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Chronix to Access New SOLiD 4 at University of Göttingen


By Bernadette Toner

This article has been updated from a previous version originally published on Aug. 18 to include information about the company's use of the 454 sequencing platform.

Diagnostic developer Chronix Biomedical said last week that it has gained access to a Life Technologies SOLiD 4 sequencer that was recently installed at its partner site at the University of Göttingen.

Chronix said it will use the sequencer to accelerate its development of serum DNA biomarkers related to various cancers and chronic diseases.

The SOLiD system was installed at the sequencing lab in the university's Institute of Veterinary Medicine. Julia Beck, who runs the lab, is a senior scientist at Chronix, which is based in San Jose, Calif.

Chronix is using sequencing to identify profiles of circulating DNAs and RNAs that can detect chronic diseases such as some cancers and neurologic and autoimmune diseases.

Prior to the delivery of the university's SOLiD 4, the company outsourced its sequencing requirements to service providers, including Eurofins Medigenomix in Germany, which provided sequencing on the Roche 454 platform (IS 3/31/2009).

A Chronix spokeswoman said last week that the company plans to use the SOLiD 4 for biomarker development and for a newly launched "investigative use only" cancer testing service, but will continue to use the 454 technology for follow-up studies on some samples.

The company said in a statement that the new sequencer "has already enhanced the performance of Chronix’s initial tests for breast and prostate cancer, and is expected to accelerate development and commercialization efforts across the board."

At the annual meeting of the American Society of Clinical Oncology in June, researchers from Chronix and Vanderbilt University presented initial data on a study that used circulating nucleic acid sequences to assess breast or prostate cancer in patients compared to healthy controls.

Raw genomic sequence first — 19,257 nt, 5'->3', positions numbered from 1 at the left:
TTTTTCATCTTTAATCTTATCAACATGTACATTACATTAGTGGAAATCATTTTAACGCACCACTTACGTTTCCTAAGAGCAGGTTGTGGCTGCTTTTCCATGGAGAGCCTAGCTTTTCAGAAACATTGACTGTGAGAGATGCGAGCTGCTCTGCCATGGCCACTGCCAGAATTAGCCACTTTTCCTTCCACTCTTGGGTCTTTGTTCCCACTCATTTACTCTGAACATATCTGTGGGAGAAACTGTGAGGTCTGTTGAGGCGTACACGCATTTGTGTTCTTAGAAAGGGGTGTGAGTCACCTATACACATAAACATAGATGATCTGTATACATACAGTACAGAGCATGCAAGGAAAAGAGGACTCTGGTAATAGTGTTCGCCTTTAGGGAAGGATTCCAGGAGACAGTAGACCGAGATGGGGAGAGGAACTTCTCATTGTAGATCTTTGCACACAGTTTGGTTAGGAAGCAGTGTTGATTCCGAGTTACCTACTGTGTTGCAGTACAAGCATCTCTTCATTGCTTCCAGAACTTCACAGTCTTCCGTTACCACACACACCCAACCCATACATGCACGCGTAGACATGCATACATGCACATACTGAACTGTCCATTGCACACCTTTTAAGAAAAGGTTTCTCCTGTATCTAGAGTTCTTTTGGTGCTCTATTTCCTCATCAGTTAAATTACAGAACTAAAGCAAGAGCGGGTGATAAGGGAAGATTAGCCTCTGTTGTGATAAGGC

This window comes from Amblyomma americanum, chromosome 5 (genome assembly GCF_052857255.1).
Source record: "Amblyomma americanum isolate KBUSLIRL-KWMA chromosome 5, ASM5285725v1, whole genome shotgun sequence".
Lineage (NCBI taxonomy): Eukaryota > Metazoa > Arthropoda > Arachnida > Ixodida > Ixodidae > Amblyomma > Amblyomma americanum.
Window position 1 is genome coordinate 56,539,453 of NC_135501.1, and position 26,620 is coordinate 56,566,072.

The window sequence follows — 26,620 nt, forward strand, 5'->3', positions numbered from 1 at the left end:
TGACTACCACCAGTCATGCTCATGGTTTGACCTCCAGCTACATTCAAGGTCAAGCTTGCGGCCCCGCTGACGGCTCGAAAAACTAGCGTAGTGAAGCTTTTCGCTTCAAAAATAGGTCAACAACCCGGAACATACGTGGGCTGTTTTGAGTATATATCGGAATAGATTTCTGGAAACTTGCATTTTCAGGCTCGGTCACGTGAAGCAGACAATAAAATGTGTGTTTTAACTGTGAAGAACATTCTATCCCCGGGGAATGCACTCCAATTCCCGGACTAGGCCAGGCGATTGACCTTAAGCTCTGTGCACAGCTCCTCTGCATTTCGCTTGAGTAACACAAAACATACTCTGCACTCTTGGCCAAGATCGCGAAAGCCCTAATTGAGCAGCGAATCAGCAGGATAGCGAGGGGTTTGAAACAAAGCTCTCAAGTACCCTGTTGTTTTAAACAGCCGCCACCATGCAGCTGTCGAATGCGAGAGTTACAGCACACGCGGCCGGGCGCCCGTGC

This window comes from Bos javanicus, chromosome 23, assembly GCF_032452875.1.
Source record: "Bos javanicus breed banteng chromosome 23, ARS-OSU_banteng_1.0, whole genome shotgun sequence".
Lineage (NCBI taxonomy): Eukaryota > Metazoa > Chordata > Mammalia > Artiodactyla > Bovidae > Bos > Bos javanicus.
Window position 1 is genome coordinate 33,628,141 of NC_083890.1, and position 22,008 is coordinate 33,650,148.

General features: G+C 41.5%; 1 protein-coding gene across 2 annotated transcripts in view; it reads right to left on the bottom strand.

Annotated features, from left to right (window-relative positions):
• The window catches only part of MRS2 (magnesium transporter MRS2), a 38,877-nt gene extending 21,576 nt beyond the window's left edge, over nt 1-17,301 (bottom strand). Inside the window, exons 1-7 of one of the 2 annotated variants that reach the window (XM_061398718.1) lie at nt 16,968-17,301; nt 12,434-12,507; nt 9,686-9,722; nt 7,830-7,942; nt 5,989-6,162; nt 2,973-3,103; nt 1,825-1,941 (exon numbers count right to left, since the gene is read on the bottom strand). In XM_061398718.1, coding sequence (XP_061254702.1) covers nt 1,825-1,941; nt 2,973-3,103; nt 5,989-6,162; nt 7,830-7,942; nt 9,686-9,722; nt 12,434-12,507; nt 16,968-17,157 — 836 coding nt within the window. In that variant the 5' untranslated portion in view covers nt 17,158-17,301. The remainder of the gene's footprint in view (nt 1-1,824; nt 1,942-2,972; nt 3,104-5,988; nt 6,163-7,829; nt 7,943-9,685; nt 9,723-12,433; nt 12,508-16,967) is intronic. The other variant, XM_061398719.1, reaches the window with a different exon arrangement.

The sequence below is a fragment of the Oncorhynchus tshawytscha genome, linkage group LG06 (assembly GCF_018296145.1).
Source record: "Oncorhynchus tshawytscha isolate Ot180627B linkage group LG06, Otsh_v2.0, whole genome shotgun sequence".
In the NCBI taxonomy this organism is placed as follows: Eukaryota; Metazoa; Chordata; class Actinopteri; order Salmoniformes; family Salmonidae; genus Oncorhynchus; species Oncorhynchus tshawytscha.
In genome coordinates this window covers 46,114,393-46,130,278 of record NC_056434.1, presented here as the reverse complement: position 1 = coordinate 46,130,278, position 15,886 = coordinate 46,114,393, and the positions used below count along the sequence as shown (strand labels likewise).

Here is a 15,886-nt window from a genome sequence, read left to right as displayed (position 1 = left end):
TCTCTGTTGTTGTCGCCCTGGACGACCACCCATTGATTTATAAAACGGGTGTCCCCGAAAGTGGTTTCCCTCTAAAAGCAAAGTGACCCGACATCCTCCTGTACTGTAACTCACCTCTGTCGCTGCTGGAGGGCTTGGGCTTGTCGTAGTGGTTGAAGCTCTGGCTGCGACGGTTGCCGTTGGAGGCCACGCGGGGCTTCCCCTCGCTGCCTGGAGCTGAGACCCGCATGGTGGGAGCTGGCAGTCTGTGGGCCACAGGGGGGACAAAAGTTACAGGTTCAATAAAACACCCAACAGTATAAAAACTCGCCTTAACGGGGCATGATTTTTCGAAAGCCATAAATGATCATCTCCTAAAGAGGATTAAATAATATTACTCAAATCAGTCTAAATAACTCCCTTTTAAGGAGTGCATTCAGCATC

The study, which involved 178 breast cancer patients, 197 prostrate cancer patients, and 200 controls, used 454 sequencing to identify "a number of small areas (2 kbp to 50 kbp in length) where hits from cancer samples uniquely clustered," according to the ASCO abstract. "Utilizing these 'hot spots,' 92 percent of breast cancer and prostate cancer patients and 100 percent of healthy controls could be classified correctly," they said.

The researchers concluded that "comparative massive parallel sequencing of serum DNA from cancer patients versus controls identified unique chromosomal hotspots for prostate and breast cancer of high sensitivity and specificity amenable to translation to a clinical diagnostic platform."

Based on these results, the company said that it has recently launched a research-use-only service that allows cancer researchers to monitor the status of patients in clinical trials. The new sequencer "will allow for more rapid and cost-effective screening of large quantities of [these] samples, allowing Chronix to meet increasing demand for the service from clinical investigators while also conducting studies to expand its menu of tests," the company said.

Beck noted in a statement that the company's technology is "platform-agnostic," which allows it "to select the hardware with the optimal performance criteria."

She added that the "results to date with this highly automated sequencer are very encouraging."

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